YES, I find myself responding. I want to step closer to the sacred fire. I want to bring the largely forgotten legacy of my people to this dialogue for renewal. Partly this is my legacy as a fourth-generation descendent of Scottish Highlanders fleeing the clearances, who survived in rural Upper Canada in the 1830s and '40s partly because they grew the Mohawk foods of corn, beans and squash in settler clearings, and who helped found and run self-governing, self-organizing institutions like county agricultural societies, community work bees and farmer-owned cheese-factory cooperatives.
Partly, it's the legacy I've uncovered tracing my own tribal roots to Scotland, and how what had been direct relations with the land on tribal homeland in the Tay River Valley evolved into self-governing common farm communities called fermtouns and upland common pasturelands called shielings. Contrary to 'Tragedy of the Commons' lore, my ancestors strove for balanced relations with the land, setting 'stints' on the number of sheep sent to pasture much like the Cree on the Canadian Prairies tried to limit the buffalo hunt when repeater-rifle-toting European newcomers made it a commercial slaughter.
I think of settler communities on the Prairies and the common cause they formed with their Metis and Indian neighbours to found a first government there under Louis Riel. I think of New France, and what seventh and eighth generation Quebecois might cull from peasant traditions their people brought from Normandy as 17th. Century habitants. The casserole noise-making that gained such popularity during the Quebec Student Strike also has roots in rural Upper and Lower Canada. Then it was called 'charivari,' meaning 'tin-kettle music' and was a gesture of rural justice and protest against the power of local elites.
The Idle No More movement has partnered with Common Causes -- a network of social-justice, environmental, labour and other activist groups -- in planning a next National and International Day of Action for January 28th. So now is the time for those of us in various settler and recent immigrant communities to remember our past and to honour what our elders might have to say. Now is the time to organize our own gatherings to figure out what our contribution to the common-causes conversation might be.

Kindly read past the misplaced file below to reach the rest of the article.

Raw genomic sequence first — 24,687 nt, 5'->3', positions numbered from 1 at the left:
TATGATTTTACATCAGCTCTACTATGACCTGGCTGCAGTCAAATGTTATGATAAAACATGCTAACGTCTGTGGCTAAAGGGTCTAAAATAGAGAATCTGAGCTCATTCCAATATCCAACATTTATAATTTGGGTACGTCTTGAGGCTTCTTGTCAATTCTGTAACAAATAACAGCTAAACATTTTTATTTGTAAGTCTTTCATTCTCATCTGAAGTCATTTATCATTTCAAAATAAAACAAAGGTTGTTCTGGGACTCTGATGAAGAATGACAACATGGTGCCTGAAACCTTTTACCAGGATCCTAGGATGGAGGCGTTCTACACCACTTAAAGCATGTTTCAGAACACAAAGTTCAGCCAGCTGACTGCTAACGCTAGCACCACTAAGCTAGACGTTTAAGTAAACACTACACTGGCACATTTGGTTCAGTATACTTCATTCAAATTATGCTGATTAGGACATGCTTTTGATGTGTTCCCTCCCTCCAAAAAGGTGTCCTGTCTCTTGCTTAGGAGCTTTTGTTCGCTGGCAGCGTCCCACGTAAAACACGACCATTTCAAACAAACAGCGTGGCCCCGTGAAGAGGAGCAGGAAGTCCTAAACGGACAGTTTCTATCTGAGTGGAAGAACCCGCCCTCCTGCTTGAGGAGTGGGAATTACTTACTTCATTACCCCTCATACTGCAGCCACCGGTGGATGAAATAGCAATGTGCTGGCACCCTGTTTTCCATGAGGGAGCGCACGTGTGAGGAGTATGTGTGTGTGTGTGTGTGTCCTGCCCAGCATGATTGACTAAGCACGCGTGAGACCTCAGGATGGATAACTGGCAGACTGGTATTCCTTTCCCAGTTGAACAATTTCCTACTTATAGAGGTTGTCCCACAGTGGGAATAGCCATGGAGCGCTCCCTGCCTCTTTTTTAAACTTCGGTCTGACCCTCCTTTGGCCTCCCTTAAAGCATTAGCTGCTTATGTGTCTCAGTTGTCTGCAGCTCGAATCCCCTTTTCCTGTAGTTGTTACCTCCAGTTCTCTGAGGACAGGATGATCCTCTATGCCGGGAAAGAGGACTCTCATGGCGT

I see this as part teach-in, a sharing, a 'commoning' of knowledge that has perhaps lain in the shadow of the narratives approved by the elites. It must also include some good history lessons, in which non-native Canadians brush up on the meaning and history of the treaties and the history of broken promises, and the promise of, for example, the report of the Royal Commission on Aboriginal Affairs, which called for native self-governance and an enlargement of native-held lands, not their privatization by stealth in the name of purely "economic development." I see faith groups of all kinds playing a part in developing this common-cause dialogue, along with environmental groups, union locals, the Council of Canadians, the PowerShift initiative, 350.org, the David Suzuki Foundation, the Occupy movement and the World Social Forum.
Together, perhaps we can revive the language of right relations and bring it back to Parliament Hill to give ethical voice to the repeal of bills C-38 and C-45, and to restore democratic due process to policy making in this country.
Heather Menzies is working on her tenth book, which speaks to the themes of this movement. Her first book, The Railroad’s Not Enough: Canada Now (1978) was an oral history of Canada in the 1970s National Unity Crisis.